ATN B1 ATS applications CM and CPDLC supported by Aeronautical Telecommunication Network – Baseline 1 (ATN B1): a)  Context management (CM) is a data link application providing data link initiation capability (DLIC); b) CPDLC (Version 1) for ATC communications management (ACM), ATC clearance (ACL), and ATC microphone check (AMC) Note 1: Interoperability for departure clearance (DCL), downstream clearance (DSC), data link – automatic terminal information service (D-ATIS), and flight plan consistency (FLIPCY) data link services, which are defined in DO-280B/ED-110B are not supported. Note 2: Seamless transition of ATS data link service between ATN B1 and FANS 1/A+ ground stations when: Aircraft equipped with ATN B1 and FANS 1/A+ data link system also incorporates interoperability requirement IR-207, IR-209, IR-210, IR-211, IR-212, IR-214 and IR-215 of DO-305A/ED-154A. ATN B1 ground station incorporates interoperability requirement IRec-1 and IR-213 of DO-305A/ED-154A. FANS 1/A+ ground station incorporates interoperability requirement IR-208 of DO-305A/ED-154A. Otherwise, the flight crew will lose their service requiring the flight crew to manually perform a logon to reestablish ATS data link service. Note 3: To allow a FANS 1/A+ data communication system on an aircraft to communicate with a ATN B1 data communication system at an ATSU, the ATSU ground system needs to accommodate the FANS 1/A+ aircraft by incorporating the interoperability requirements of DO-305A/ED-154A. Note 4: To allow an ATN B1 data communication system on an aircraft to communicate with a B2 data communication system at an ATSU, the ATSU ground system needs to accommodate the ATN B1 aircraft by incorporating the interoperability requirements of DO-353A/ED-231A. Note 5: To allow a B2 data communication system on an aircraft to communicate with an ATN B1 data communication system at an ATSU, the B2 data communication system on the aircraft needs to accommodate the ATN B1 ground system by incorporating the interoperability requirements of DO-353A/ED-231A.
Interop Designator B2 Description Version of the Baseline 2 Data Communication system described in this section. The United States plans to use B2, as defined in this AC, as part of FAA’s NextGen initiative. An aircraft equipped with B2, as defined in this AC, is fully interoperable with any B2 ground station. Aircraft equipped with a version of B2 other than that defined by this AC are not eligible for the B2 interop designator. B2 is comprised of the following data link applications and data link services. a)  Context management (CM) is a data link application supporting the following data link service: Data link initiation capability (DLIC). b) CPDLC (Version 3) is a data link application supporting the following data link services: ATC Communications Management (ACM), Clearance Request and Delivery (CRD), ATC Microphone Check (AMC), Departure Clearance (DCL), Data Link Taxi (D-TAXI), Oceanic Clearance Delivery (OCL), 4-Dimensional Trajectory Data Link (4DTRAD), Information Exchange and Reporting (IER), In-Trail Procedure (ITP), Interval Management (IM), and Dynamic Required Navigation Performance (DRNP). c)  ADS-C (Version 2) is a data link application supporting the following data link services: 4-Dimensional Trajectory Data Link (4DTRAD), Information Exchange and Reporting (IER), Position Reporting (PR), Interval Management (IM) and Dynamic Required Navigation Performance (DRNP). Note 1: To allow a FANS 1/A+ data communication system on an aircraft to communicate with a B2 data communication system at an ATSU, the ATSU ground system needs to accommodate the FANS 1/A+ aircraft by incorporating the interoperability requirements of DO-352A/ED-230A. Note 2: To allow an ATN B1 data communication system on an aircraft to communicate with a B2 data communication system at an ATSU, the ATSU ground system needs to accommodate the ATN B1 aircraft by incorporating the interoperability requirements of DO-353A/ED-231A. Note 3:To allow a B2 data communication system on an aircraft to communicate with an ATN B1 data communication system at an ATSU, the B2 data communication system on the aircraft needs to accommodate the ATN B1 ground system by incorporating the interoperability requirements of DO-353A/ED-231A.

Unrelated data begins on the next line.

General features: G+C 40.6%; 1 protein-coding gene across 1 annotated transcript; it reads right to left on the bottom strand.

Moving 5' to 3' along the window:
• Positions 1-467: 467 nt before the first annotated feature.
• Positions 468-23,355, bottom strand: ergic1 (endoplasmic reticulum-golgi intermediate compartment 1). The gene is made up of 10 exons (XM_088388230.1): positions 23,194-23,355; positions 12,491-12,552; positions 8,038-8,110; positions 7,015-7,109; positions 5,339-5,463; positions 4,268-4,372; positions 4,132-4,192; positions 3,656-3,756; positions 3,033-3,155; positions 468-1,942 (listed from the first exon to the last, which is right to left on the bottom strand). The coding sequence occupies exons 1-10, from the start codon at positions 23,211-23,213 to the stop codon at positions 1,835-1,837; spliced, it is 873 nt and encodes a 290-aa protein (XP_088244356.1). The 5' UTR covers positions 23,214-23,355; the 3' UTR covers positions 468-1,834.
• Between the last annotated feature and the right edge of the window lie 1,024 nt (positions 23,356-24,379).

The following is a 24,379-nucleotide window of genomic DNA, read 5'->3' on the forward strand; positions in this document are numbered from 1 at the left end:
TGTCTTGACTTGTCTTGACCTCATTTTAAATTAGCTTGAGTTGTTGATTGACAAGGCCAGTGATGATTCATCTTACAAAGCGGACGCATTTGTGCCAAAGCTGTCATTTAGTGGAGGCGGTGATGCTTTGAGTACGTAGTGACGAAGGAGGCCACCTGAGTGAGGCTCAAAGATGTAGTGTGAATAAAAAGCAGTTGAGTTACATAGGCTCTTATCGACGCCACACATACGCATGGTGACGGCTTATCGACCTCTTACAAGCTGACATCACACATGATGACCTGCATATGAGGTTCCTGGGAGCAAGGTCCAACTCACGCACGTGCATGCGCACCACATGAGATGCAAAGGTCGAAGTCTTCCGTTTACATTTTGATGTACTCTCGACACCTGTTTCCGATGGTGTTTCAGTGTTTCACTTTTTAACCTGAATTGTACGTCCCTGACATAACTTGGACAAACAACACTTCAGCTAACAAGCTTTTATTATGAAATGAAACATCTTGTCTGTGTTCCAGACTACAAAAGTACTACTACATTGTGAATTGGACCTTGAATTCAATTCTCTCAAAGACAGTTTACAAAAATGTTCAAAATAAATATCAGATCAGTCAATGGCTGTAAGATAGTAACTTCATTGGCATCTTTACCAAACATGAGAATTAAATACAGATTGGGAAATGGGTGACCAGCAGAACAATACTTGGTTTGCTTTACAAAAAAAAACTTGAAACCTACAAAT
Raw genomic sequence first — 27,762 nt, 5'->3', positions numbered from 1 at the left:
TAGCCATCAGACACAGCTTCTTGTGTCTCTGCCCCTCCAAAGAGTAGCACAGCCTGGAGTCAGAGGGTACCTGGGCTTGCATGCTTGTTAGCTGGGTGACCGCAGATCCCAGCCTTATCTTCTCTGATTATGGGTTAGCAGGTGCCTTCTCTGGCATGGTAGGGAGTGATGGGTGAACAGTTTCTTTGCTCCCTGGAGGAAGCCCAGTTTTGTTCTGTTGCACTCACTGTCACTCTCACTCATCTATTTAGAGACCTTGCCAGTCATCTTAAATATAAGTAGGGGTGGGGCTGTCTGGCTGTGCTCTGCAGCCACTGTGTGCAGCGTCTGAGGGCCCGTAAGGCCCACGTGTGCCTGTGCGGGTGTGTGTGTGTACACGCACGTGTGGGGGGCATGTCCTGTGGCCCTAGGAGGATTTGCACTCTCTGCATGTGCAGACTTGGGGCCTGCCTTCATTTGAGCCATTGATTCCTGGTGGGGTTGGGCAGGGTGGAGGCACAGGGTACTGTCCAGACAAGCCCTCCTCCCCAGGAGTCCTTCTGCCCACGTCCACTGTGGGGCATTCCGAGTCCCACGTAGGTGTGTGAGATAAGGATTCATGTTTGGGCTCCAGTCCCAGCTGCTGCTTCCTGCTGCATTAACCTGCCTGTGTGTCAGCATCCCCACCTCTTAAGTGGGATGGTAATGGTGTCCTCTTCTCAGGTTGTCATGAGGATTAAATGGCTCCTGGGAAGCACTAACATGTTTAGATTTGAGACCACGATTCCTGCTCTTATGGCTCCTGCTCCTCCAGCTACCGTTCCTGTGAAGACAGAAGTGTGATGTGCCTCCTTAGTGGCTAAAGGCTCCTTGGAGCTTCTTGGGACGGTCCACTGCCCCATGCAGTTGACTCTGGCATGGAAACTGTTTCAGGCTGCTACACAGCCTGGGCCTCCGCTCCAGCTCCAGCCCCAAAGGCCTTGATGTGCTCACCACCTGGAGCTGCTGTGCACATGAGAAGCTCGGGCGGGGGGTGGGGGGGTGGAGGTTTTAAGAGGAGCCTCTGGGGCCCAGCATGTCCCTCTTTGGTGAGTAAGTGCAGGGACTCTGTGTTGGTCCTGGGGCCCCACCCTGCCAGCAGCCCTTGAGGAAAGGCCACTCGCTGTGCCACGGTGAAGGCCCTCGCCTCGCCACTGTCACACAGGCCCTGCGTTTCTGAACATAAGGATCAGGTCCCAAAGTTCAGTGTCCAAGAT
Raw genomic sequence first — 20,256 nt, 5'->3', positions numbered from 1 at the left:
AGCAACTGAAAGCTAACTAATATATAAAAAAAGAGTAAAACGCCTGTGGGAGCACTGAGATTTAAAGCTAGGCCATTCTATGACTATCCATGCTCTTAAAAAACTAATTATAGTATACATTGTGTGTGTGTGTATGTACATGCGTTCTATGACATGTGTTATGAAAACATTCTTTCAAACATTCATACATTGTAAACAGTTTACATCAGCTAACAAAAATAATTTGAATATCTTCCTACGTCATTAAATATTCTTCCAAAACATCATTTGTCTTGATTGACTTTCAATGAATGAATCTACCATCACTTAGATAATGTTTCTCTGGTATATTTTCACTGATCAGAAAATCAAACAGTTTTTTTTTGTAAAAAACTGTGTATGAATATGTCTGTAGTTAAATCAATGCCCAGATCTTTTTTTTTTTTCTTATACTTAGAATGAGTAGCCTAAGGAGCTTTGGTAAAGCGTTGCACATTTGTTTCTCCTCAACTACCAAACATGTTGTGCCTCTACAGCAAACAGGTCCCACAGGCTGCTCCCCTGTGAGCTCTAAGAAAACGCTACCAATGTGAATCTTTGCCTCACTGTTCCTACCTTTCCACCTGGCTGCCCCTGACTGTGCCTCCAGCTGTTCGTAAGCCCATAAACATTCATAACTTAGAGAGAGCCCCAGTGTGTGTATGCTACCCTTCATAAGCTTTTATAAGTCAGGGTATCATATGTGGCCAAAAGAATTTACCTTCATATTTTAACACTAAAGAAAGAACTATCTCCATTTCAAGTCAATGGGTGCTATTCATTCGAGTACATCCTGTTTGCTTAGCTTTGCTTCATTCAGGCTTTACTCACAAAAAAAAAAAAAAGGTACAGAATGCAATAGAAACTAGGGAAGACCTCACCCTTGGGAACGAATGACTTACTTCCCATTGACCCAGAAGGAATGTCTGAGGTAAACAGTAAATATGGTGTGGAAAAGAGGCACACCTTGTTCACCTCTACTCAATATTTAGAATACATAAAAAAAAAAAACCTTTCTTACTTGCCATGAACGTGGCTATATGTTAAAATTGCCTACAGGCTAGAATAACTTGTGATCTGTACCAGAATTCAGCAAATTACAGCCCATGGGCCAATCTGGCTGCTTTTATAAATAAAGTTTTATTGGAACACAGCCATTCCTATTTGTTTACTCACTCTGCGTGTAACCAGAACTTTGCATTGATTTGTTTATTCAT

Sub-network Designators

Sub-network  Designator Description of designator
VDL M0/A Very high frequency data link – mode 0/A
VDL M2 Very high frequency data link – mode 2
HFDL High frequency data link
SATCOM (Classic Aero) Inmarsat or MT-SAT – Classic Aero satellite communications
SATCOM (SBB) Inmarsat – Swift Broadband satellite communications
SATCOM (SBD) Iridium – short burst data satellite communications

Communication – Required Communication Performance specifications (RCP) (apply to CPDLC)

RCP Specification Transaction time (sec) Continuity Availability Integrity
RCP 130 130 0.999 0.989 Malfunction = 10-5 per flight hour
RCP 240 240 0.999 0.989 Malfunction = 10-5 per flight hour
RCP 400 400 0.999 0.989 Malfunction = 10-5 per flight hour

Required Surveillance Performance (RSP) specification (apply to ADS-C)

  RSP Specification Surveillance overdue delivery time (sec)   Continuity   Availability   Integrity
 RSP 160  160  0.999  0.989 Navigation FOM See Note below
Time at position accuracy +/- 1 sec (UTC)
Data Integrity Malfunction = 10-5 per flight hour
 RSP 180  180  0.999  0.989 Navigation FOM See Note below
Time at position accuracy +/- 1 sec (UTC)
Data Integrity Malfunction = 10-5 per flight hour
 RSP 400  400 0.999  0.989 Navigation FOM See Note below
Time at position accuracy +/- 1 sec (UTC)
Data Integrity Malfunction = 10-5 per flight hour
Note – The navigation figure of merit (FOM) is specified based on the navigation criteria associated with this spec. For example, if RNP 4 is prescribed, then for ADS-C surveillance service, the FOM level would need to be 4 or better. In all cases, when the navigation capability no longer meets the criteria specified for the operation, the flight crew is responsible for reporting the non-compliance to ATC in accordance with ICAO procedures.

Aircraft Flight Manual (AFM) (sample – certification level may vary for each OEM and type of aircraft) SOC: “The FAA has approved the aircraft data link system to the criteria in AC 20-140C for the following data link capabilities:

Interop Designators: ANS 1/A+ (with automation) ATN B1 B2 ACARS ATS

Subnetworks: VDL M0/A/2 SATCOM (Classic Aero, SBD, SBB) HFDL Aircraft-Allocated CPDLC: RCP 130, RCP 240, RCP 400 Performance:  ADS-C: RSP 160, RSP 180, RSP 400. This design approval does not constitute operational authorization.”

Note – If the FAA approves variations to the criteria contained in this AC and these variations impact operational use of the data link system, the A/RFM must also include additional information that describes the operational impact. You may accomplish this by reference to other approved.